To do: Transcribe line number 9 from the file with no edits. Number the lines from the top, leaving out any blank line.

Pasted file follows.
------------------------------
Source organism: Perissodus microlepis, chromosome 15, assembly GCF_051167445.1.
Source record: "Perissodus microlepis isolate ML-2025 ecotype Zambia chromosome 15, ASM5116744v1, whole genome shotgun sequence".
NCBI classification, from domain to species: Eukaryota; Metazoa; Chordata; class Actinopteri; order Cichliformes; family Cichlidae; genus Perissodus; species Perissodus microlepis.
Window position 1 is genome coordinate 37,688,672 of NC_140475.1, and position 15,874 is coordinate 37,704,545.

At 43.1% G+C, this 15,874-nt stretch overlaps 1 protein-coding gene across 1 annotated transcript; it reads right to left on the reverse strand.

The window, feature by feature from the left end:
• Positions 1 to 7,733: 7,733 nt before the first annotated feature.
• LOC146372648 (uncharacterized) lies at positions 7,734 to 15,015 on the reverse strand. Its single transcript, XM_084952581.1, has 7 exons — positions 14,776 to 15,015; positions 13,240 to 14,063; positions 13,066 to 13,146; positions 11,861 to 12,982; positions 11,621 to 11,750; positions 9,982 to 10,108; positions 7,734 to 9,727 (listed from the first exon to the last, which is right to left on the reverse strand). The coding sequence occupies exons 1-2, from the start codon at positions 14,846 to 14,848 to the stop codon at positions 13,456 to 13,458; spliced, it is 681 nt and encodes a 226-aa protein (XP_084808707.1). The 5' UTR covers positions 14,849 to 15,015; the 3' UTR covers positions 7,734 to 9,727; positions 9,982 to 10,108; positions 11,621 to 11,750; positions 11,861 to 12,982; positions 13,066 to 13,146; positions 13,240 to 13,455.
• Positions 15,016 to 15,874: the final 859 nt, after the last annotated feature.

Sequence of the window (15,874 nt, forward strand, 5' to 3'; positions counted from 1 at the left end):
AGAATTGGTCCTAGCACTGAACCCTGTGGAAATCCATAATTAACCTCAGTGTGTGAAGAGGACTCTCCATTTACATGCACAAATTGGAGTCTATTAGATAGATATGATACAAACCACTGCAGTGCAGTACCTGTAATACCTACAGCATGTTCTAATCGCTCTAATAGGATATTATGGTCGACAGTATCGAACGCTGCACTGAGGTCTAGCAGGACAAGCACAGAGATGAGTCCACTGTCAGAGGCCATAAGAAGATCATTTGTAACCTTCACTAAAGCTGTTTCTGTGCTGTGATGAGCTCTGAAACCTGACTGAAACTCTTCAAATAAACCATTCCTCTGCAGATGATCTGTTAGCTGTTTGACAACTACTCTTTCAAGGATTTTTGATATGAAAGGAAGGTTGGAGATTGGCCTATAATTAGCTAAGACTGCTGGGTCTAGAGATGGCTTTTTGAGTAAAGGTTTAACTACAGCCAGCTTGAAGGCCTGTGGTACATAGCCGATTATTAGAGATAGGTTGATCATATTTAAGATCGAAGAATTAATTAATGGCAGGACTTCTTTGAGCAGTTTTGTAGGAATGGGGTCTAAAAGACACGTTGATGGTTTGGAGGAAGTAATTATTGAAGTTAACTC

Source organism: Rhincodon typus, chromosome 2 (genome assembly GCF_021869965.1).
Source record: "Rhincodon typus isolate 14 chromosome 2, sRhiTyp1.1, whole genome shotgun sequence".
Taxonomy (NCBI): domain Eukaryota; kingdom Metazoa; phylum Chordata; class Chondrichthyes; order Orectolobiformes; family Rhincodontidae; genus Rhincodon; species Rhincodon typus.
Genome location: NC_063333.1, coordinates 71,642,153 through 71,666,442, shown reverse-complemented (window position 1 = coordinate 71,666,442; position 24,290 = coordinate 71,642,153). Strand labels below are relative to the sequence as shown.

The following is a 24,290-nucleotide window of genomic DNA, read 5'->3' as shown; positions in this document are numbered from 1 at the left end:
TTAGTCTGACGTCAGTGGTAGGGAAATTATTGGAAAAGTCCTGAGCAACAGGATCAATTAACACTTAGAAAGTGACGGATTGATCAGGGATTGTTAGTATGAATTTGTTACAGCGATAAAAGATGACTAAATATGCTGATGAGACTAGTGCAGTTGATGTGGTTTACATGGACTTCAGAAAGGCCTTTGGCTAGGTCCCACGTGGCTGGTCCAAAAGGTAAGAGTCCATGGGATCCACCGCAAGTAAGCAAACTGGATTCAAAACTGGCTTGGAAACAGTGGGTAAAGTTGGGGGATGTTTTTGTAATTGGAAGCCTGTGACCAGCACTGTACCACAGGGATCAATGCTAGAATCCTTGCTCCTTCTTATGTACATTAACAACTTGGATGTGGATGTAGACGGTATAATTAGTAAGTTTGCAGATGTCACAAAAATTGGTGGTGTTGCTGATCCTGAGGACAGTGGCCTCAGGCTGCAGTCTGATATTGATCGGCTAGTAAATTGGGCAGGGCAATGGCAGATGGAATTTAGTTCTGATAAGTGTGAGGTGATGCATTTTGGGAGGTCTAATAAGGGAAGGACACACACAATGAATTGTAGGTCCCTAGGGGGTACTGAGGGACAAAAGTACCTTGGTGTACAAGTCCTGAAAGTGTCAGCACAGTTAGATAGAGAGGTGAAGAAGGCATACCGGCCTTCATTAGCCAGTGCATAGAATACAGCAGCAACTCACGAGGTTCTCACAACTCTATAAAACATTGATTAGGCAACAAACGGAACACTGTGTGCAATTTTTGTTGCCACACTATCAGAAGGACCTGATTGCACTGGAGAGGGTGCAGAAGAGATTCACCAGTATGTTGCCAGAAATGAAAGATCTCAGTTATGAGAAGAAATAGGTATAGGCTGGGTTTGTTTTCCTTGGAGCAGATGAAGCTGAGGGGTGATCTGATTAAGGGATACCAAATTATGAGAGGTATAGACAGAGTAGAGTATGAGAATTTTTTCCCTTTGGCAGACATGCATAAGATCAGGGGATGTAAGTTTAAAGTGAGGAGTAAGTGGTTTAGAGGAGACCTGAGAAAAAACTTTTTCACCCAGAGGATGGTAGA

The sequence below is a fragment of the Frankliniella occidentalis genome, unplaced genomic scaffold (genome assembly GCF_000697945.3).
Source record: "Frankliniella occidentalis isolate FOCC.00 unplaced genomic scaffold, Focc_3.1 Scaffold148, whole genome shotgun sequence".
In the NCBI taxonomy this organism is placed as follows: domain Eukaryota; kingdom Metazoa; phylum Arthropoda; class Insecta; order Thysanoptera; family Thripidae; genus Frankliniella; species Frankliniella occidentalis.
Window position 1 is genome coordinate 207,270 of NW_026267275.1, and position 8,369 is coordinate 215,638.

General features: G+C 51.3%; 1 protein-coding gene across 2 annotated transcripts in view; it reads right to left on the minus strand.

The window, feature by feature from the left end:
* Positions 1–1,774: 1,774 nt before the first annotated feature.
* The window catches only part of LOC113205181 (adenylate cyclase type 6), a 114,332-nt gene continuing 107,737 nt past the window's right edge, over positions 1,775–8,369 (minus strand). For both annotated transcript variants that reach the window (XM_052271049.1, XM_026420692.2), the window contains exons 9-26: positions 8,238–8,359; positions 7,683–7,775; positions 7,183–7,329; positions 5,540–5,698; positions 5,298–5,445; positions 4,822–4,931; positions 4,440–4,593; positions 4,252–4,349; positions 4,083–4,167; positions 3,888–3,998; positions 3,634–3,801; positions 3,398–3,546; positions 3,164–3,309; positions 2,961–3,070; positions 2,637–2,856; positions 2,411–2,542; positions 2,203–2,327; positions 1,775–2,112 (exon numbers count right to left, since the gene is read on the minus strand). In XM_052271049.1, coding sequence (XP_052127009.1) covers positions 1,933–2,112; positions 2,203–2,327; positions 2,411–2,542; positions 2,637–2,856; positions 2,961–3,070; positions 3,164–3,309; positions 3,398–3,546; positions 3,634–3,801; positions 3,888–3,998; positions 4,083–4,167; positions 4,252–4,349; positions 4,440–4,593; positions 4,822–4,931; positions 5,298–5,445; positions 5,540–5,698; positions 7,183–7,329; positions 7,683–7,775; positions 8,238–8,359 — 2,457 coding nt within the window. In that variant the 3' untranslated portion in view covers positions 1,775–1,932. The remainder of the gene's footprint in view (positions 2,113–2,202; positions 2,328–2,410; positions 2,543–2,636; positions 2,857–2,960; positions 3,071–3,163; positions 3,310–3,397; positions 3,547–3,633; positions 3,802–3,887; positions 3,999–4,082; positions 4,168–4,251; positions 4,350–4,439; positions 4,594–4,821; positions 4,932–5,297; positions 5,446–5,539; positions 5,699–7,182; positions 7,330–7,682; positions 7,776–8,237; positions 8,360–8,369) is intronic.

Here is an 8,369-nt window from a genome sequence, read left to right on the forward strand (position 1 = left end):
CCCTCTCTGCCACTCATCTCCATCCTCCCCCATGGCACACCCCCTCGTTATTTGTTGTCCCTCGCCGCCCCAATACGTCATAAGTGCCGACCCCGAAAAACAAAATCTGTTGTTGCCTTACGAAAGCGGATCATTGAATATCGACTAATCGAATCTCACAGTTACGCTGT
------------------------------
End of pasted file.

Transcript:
• Positions 15,016 to 15,874: the final 859 nt, after the last annotated feature.